Postsparkasse

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Österreicher Postsparkasse, Otto Wagner, 1903-06 and 1910-12. The façade is covered in marble slabs mounted with iron bolts, capped with aluminium. The two statues on the top, by Othmar Schimkowitz, are also of aluminium (a very modern material).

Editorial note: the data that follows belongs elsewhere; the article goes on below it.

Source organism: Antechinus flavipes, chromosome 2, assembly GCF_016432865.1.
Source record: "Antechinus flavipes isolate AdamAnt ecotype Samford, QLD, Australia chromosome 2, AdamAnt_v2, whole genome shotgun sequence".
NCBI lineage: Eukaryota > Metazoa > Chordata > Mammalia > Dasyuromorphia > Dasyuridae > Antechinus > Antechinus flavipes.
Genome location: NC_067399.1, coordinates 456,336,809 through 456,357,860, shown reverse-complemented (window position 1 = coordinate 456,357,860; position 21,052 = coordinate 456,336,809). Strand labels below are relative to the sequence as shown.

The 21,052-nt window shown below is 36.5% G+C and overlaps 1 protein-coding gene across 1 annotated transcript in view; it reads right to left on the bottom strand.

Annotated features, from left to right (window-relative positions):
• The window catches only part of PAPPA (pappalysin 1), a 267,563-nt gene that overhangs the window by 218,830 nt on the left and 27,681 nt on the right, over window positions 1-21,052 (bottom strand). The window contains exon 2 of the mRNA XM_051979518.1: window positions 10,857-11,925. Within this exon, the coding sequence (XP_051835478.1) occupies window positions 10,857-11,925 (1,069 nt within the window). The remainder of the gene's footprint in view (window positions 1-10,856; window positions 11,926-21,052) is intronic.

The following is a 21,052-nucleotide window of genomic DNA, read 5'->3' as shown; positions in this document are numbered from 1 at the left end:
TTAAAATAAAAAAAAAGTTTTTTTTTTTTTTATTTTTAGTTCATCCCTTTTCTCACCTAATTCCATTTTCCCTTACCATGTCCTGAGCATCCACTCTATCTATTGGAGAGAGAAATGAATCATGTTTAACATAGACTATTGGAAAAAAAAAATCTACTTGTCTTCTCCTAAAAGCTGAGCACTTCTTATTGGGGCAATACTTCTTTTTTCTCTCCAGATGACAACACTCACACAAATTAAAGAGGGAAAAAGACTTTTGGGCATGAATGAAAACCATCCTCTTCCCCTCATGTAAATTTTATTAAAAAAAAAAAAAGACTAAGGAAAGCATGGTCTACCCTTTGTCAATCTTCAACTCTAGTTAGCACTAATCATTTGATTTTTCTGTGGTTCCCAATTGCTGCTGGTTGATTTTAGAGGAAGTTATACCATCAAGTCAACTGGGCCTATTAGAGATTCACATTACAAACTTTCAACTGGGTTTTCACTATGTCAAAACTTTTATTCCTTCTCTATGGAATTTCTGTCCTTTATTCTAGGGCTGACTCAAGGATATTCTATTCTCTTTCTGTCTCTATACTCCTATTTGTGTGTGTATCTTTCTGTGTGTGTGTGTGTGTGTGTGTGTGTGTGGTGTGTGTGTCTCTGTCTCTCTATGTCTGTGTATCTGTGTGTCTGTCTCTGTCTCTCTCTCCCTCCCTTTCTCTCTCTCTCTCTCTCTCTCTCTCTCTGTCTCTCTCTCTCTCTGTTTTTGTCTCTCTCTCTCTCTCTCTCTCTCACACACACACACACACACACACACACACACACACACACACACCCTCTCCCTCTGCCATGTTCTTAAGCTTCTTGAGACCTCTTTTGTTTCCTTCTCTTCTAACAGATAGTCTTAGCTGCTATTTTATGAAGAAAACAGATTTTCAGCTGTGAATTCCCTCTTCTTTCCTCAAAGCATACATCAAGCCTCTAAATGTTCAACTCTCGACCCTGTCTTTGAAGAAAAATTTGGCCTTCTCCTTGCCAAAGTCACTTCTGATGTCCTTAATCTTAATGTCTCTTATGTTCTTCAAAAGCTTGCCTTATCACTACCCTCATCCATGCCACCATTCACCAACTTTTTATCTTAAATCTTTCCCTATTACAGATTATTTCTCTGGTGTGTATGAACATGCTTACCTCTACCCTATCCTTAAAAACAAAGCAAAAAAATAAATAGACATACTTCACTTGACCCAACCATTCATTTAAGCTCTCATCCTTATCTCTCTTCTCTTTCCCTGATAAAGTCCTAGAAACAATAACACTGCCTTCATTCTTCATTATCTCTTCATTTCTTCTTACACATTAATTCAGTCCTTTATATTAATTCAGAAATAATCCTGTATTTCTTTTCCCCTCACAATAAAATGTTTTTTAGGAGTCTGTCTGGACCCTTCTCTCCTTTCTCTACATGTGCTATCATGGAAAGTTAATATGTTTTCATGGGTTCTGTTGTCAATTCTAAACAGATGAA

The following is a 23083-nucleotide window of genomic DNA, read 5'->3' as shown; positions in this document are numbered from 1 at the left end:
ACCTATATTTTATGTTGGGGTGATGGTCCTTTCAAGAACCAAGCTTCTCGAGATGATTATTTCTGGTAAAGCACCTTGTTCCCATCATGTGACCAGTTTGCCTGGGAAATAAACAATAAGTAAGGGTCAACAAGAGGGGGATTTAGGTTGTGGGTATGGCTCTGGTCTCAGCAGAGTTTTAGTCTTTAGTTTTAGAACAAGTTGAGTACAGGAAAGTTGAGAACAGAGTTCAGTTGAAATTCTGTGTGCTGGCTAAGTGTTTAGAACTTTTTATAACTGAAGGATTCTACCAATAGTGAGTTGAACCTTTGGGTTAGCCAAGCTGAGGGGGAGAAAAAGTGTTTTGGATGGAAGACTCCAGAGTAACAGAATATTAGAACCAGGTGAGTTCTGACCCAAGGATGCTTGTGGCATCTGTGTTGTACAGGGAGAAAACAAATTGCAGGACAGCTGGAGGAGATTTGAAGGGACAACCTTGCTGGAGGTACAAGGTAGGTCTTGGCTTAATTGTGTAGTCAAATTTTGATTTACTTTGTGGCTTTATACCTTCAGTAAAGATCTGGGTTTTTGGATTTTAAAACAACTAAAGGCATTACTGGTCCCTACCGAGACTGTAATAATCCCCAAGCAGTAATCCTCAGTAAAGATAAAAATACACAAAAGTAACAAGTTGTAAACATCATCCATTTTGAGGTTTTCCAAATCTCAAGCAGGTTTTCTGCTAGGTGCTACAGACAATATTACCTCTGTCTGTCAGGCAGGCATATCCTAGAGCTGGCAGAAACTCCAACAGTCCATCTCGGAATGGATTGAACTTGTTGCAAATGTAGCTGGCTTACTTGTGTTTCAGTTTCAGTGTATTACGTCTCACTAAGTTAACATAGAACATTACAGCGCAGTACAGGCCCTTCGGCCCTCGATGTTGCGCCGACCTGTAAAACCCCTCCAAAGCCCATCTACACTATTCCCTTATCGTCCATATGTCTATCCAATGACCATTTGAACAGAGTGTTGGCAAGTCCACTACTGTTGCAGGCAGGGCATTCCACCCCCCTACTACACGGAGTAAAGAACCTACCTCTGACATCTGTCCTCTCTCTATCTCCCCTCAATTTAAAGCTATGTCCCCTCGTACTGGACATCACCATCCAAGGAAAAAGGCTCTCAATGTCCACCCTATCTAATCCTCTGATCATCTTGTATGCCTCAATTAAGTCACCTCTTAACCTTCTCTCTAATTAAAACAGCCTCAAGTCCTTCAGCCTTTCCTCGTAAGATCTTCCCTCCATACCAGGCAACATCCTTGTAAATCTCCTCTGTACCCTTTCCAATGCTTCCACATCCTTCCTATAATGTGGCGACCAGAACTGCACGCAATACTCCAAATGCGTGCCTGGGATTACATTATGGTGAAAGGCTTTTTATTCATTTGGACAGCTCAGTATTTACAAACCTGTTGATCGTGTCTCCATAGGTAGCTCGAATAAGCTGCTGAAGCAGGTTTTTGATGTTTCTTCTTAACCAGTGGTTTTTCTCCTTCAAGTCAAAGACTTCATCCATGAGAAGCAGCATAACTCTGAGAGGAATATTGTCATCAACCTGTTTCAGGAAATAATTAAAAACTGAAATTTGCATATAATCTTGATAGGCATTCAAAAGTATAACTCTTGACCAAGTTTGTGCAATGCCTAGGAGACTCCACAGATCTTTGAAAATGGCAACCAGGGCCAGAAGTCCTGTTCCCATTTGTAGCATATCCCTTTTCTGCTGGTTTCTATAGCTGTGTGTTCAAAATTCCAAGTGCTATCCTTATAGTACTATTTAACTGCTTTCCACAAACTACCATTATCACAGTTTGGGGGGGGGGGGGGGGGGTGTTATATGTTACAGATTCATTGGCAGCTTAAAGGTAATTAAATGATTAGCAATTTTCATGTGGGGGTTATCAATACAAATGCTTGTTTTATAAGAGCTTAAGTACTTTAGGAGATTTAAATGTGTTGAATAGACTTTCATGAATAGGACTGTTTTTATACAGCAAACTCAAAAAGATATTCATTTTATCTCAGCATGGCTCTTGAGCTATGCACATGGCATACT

I almost didn’t bother visiting this (rain; I’d seen it before), but I’m glad I did as it has been sold and it’s future is uncertain. Possibly another hotel. (I thought of how once-private buildings can become public (for an entrance fee, you can wander all over regal and imperial palaces now), and public buildings – like a post office savings bank – can turn private. That’s the way it goes.) I took photos and was struck again by the modernity and practicality of the design (glass bricks in the floor of the banking hall to give light to the space below, and a double glass roof to bring light into the hall itself). The heating pipes stand like sentinels. It’s a staider, more geometric design than Wagner’s earlier foliage phase, and it illustrates his commitment to functionalism and innovation (while maintaining a dedication to Emperor Franz Joseph). Very reminiscent of Charles Rennie Mackintosh (who exhibited in the Secession building in 1900.)

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